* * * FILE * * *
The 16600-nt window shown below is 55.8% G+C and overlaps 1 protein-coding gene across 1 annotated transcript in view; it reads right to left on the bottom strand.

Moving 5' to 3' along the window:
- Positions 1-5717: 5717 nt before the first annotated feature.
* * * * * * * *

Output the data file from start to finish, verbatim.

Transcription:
The 16600-nt window shown below is 55.8% G+C and overlaps 1 protein-coding gene across 1 annotated transcript in view; it reads right to left on the bottom strand.

Moving 5' to 3' along the window:
- Positions 1-5717: 5717 nt before the first annotated feature.